Before the invasion of Iraq, before even the invasion of Afghanistan, many on the left argued that a 'war on terrorism' would likely only increase the amount of terrorism the US has to cope with. I have no idea why this idea has been disregarded here, despite its seeming total confirmation in the Pit incident (on the other hand, apart from the rhetorical flourishes about religion that so many warriors (including George Bush) favor, there is nothing about opposing all apostates, Sayid Qutb or creating a global caliphate).

Taheri-Azar may have been a little addled. But if we're honest, nearly all political movements (as well as religions) attract some people who are a little 'off', more comfortable with their ideological passions than relationships with other people. It's a trivial fact--their actions become part of the legacy of movements and religions whether they are owned or not (the more salient question is whether violence becomes a generally accepted tactic of this or that political movement or remains on the margins). Those who oppose death and destruction need to make clear that we oppose both Taheri-Azar's actions and the much greater destruction and havoc being wreaked by the US around the world. We also need to be clear that they are intimately connected, as he himself has made amply clear.

The long-awaited "official" university response...

"After a very trying and emotional string of events on campus over the past few weeks, students, faculty, and staff will gather in the Pit on Monday, March 20 to embrace our unity as part of the Carolina Family.

We ask you to join us in the Pit at 11:50 a.m. for a celebration of our positive spirit and to reflect on the events that have recently taken place at UNC. Following brief remarks from Student Body President Seth Dearmin, we will have a moment of silent reflection.

After the conclusion of this brief program, Run of the Mill bluegrass band will perform in the Pit. We encourage you to enjoy this festive atmosphere as members of our campus continue to embrace and support one another.

Sponsored by the Executive Branch of Student Government and Office of Student Affairs"

The terrorism discussion seems to hinge on intent (to the extent it's not just religionism and politics - hard to tell the difference these days). To a dispassionate observer the facts might indicate that Taheri-Azar was more intent on self-sacrifice than murder in the Pit that day.
Consider the following:
1) If he was really trying surely he would have been able to do more damage with a couple of tons of Detroit metal.
2) Why the Pit? It's hard to kill people from a standing start. Why not drive through Frankin Street where he could get up a head of steam and knock 'em down like bowling pins?
3)Why a car? It's not that hard to get hold of a semi-automatic weapon these days (thank you, NRA) and really blast some infidels.
4) Why turn himself in? Why not continue the fight? Take down a few cops at a public standoff?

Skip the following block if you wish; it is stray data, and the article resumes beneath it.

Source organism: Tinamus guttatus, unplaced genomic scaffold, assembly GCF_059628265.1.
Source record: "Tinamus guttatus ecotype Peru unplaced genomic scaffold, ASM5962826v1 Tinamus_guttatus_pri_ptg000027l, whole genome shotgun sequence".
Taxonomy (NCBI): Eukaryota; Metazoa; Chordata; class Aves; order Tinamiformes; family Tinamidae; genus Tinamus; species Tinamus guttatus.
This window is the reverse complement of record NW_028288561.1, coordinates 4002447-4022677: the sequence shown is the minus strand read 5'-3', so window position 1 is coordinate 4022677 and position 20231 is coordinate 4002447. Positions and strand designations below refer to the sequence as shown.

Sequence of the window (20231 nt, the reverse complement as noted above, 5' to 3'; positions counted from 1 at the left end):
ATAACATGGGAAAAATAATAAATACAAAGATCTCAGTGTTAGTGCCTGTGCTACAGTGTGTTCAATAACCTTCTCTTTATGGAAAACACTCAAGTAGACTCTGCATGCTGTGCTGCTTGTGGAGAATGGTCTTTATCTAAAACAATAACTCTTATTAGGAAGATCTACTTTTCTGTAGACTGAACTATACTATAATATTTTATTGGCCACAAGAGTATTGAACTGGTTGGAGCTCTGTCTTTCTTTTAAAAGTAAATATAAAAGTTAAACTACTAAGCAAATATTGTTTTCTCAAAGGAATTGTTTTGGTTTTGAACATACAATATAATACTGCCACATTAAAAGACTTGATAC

This seems more like an act of frustration, desparation and isolation than anything else. The letter would seem to confirm that. The notion of survivor's guilt comes to mind - so many of my brothers are suffering and here I am sucking at the tit of the great satan.

Ok, first off vehicles have been designed to be safe, I myself have been hit a couple of times while walking (yes here in Carrboro) and suffered no injury. It's not like in the fifties when every car had sharp angles and edges and plastic was restricted to the INSIDE of the vehicle only. Second, where are all these assault weapons? I'm in the market and can't find a darn thing (thank you nra for buckling to public pressure). Third, he wanted to get caught to make sure his voice was heard. The only point I agree with you on is that Franklin st. would have been a better spot, maybe he was only targeting students because people don't care about anything until it happens to their youth. That or he was unaware that the pit webcam was down.

Pure speculation, but...

"1) If he was really trying surely he would have been able to do more damage with a couple of tons of Detroit metal."

He thought he was doing damage -- he thought he was killing people (and he very well could have killed people). He wasn't trying to kill himself so he had to drive slow enough not to injure himself... the fact that he was able to continue once he felt bodies hitting his car is pretty significant. Just because you think you could have done it better doesn't mean he's not a terrorist. (Terrorist plots *can* fail -- a bad terrorist is still a terrorist.)

2) Why the Pit? It's hard to kill people from a standing start. Why not drive through Frankin Street where he could get up a head of steam and knock ‘em down like bowling pins?

He was attacking students not just townfolks. The Pit offers a symbolic space and basically and depending on the time of day has WAY more people in it than are crossing Franklin St. at any given time.

3)Why a car? It's not that hard to get hold of a semi-automatic weapon these days (thank you, NRA) and really blast some infidels.

He likes driving crazy. He has a history of that. Why not combine his love for driving fast with his "love for Allah" (from his letter)?
It's a weapon that allows him to kill people (virtually anonymously and from a removed distance) by just driving fast. Besides, if you don't have a gun license and gun training it rises a bit more suspicion than renting a car. Besides, he wanted to get away and then turn himself in, not be brought down by heroes.

4) Why turn himself in? Why not continue the fight? Take down a few cops at a public standoff?

Because he didn't want to die and cops weren't his targets.
He wants to use his trial -- and the media coverage -- as a platform.

Also, I wonder if anyone has wondered if *we* aren't his intended audience, but instead people who are like him... disaffected Muslim individuals who have some interest in terrorist acts.

Just because it doesn't fit your model for suicide terrorism, doesn't mean it isn't terrorism.

Ginny, I really don't have "a model for suicide terrorism". You can give the act any label you want. I'm just interested in trying to figure out what's going on inside the guy's head so I can decide whether I need to be terrified or not. And this incident has done nothing to raise my personal terror alert.